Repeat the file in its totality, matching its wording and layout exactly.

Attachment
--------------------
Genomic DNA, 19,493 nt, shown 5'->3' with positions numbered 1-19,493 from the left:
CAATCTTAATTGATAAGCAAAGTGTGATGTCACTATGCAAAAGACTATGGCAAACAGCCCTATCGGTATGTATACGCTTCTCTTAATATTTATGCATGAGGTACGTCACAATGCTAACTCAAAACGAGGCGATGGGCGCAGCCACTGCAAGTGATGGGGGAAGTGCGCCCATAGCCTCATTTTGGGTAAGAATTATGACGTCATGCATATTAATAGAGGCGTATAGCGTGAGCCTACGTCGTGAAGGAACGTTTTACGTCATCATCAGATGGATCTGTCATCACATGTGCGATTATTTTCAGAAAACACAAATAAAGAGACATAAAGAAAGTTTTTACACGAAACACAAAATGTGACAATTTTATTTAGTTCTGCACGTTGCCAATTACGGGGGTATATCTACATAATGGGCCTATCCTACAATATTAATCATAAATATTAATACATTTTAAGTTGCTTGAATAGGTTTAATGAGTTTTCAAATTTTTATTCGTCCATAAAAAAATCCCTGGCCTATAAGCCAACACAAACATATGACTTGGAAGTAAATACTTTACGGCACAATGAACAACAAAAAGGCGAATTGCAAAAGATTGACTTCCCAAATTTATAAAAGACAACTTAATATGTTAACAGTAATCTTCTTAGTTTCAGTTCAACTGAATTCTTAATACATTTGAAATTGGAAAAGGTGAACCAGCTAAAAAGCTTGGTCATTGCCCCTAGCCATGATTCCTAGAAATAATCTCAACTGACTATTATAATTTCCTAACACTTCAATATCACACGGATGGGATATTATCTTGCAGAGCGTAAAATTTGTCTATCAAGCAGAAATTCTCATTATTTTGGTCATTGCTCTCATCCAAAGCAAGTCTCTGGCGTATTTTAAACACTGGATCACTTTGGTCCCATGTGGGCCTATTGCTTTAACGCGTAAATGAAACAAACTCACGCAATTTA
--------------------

Genomic DNA, 19,493 nt, shown 5'->3' with positions numbered 1-19,493 from the left:
CAATCTTAATTGATAAGCAAAGTGTGATGTCACTATGCAAAAGACTATGGCAAACAGCCCTATCGGTATGTATACGCTTCTCTTAATATTTATGCATGAGGTACGTCACAATGCTAACTCAAAACGAGGCGATGGGCGCAGCCACTGCAAGTGATGGGGGAAGTGCGCCCATAGCCTCATTTTGGGTAAGAATTATGACGTCATGCATATTAATAGAGGCGTATAGCGTGAGCCTACGTCGTGAAGGAACGTTTTACGTCATCATCAGATGGATCTGTCATCACATGTGCGATTATTTTCAGAAAACACAAATAAAGAGACATAAAGAAAGTTTTTACACGAAACACAAAATGTGACAATTTTATTTAGTTCTGCACGTTGCCAATTACGGGGGTATATCTACATAATGGGCCTATCCTACAATATTAATCATAAATATTAATACATTTTAAGTTGCTTGAATAGGTTTAATGAGTTTTCAAATTTTTATTCGTCCATAAAAAAATCCCTGGCCTATAAGCCAACACAAACATATGACTTGGAAGTAAATACTTTACGGCACAATGAACAACAAAAAGGCGAATTGCAAAAGATTGACTTCCCAAATTTATAAAAGACAACTTAATATGTTAACAGTAATCTTCTTAGTTTCAGTTCAACTGAATTCTTAATACATTTGAAATTGGAAAAGGTGAACCAGCTAAAAAGCTTGGTCATTGCCCCTAGCCATGATTCCTAGAAATAATCTCAACTGACTATTATAATTTCCTAACACTTCAATATCACACGGATGGGATATTATCTTGCAGAGCGTAAAATTTGTCTATCAAGCAGAAATTCTCATTATTTTGGTCATTGCTCTCATCCAAAGCAAGTCTCTGGCGTATTTTAAACACTGGATCACTTTGGTCCCATGTGGGCCTATTGCTTTAACGCGTAAATGAAACAAACTCACGCAATTTA